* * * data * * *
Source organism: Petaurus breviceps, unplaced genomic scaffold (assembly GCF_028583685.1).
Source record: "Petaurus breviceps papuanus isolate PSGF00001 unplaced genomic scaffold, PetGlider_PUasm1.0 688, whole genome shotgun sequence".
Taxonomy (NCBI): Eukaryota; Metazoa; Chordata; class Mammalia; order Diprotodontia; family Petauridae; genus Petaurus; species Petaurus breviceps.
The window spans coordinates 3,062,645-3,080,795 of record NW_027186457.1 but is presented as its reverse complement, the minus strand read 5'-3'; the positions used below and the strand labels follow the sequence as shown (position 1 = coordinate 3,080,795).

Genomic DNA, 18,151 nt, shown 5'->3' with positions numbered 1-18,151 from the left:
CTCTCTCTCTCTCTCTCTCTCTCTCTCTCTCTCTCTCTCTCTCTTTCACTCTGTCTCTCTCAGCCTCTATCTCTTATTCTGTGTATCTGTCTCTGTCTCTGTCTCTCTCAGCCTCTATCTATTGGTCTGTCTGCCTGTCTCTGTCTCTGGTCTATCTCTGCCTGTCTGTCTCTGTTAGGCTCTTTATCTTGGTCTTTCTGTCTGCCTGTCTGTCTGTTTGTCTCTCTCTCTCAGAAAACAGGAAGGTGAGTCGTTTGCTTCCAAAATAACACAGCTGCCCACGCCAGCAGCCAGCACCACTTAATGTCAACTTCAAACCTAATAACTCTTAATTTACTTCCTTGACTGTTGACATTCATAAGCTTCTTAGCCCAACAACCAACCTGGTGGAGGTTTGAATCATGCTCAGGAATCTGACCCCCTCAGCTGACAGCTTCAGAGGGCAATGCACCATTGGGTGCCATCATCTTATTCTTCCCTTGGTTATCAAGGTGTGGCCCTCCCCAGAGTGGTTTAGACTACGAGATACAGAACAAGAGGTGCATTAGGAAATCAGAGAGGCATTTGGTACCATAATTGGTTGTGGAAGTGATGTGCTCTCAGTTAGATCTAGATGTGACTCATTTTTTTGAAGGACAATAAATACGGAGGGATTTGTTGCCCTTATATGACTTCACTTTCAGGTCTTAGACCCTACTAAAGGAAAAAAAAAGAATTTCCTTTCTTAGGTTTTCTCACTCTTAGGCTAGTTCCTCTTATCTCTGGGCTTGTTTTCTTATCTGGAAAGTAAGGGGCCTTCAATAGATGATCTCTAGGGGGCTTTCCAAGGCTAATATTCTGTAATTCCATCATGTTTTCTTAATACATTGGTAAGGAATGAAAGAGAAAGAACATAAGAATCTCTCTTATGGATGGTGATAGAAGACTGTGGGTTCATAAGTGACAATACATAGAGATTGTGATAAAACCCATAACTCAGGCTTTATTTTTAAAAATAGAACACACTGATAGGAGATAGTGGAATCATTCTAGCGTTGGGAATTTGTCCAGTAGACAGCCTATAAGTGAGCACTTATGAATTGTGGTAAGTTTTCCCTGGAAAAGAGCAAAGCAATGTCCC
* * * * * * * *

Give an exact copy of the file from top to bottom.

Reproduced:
Source organism: Petaurus breviceps, unplaced genomic scaffold (assembly GCF_028583685.1).
Source record: "Petaurus breviceps papuanus isolate PSGF00001 unplaced genomic scaffold, PetGlider_PUasm1.0 688, whole genome shotgun sequence".
Taxonomy (NCBI): Eukaryota; Metazoa; Chordata; class Mammalia; order Diprotodontia; family Petauridae; genus Petaurus; species Petaurus breviceps.
The window spans coordinates 3,062,645-3,080,795 of record NW_027186457.1 but is presented as its reverse complement, the minus strand read 5'-3'; the positions used below and the strand labels follow the sequence as shown (position 1 = coordinate 3,080,795).

Genomic DNA, 18,151 nt, shown 5'->3' with positions numbered 1-18,151 from the left:
CTCTCTCTCTCTCTCTCTCTCTCTCTCTCTCTCTCTCTCTCTCTTTCACTCTGTCTCTCTCAGCCTCTATCTCTTATTCTGTGTATCTGTCTCTGTCTCTGTCTCTCTCAGCCTCTATCTATTGGTCTGTCTGCCTGTCTCTGTCTCTGGTCTATCTCTGCCTGTCTGTCTCTGTTAGGCTCTTTATCTTGGTCTTTCTGTCTGCCTGTCTGTCTGTTTGTCTCTCTCTCTCAGAAAACAGGAAGGTGAGTCGTTTGCTTCCAAAATAACACAGCTGCCCACGCCAGCAGCCAGCACCACTTAATGTCAACTTCAAACCTAATAACTCTTAATTTACTTCCTTGACTGTTGACATTCATAAGCTTCTTAGCCCAACAACCAACCTGGTGGAGGTTTGAATCATGCTCAGGAATCTGACCCCCTCAGCTGACAGCTTCAGAGGGCAATGCACCATTGGGTGCCATCATCTTATTCTTCCCTTGGTTATCAAGGTGTGGCCCTCCCCAGAGTGGTTTAGACTACGAGATACAGAACAAGAGGTGCATTAGGAAATCAGAGAGGCATTTGGTACCATAATTGGTTGTGGAAGTGATGTGCTCTCAGTTAGATCTAGATGTGACTCATTTTTTTGAAGGACAATAAATACGGAGGGATTTGTTGCCCTTATATGACTTCACTTTCAGGTCTTAGACCCTACTAAAGGAAAAAAAAAGAATTTCCTTTCTTAGGTTTTCTCACTCTTAGGCTAGTTCCTCTTATCTCTGGGCTTGTTTTCTTATCTGGAAAGTAAGGGGCCTTCAATAGATGATCTCTAGGGGGCTTTCCAAGGCTAATATTCTGTAATTCCATCATGTTTTCTTAATACATTGGTAAGGAATGAAAGAGAAAGAACATAAGAATCTCTCTTATGGATGGTGATAGAAGACTGTGGGTTCATAAGTGACAATACATAGAGATTGTGATAAAACCCATAACTCAGGCTTTATTTTTAAAAATAGAACACACTGATAGGAGATAGTGGAATCATTCTAGCGTTGGGAATTTGTCCAGTAGACAGCCTATAAGTGAGCACTTATGAATTGTGGTAAGTTTTCCCTGGAAAAGAGCAAAGCAATGTCCC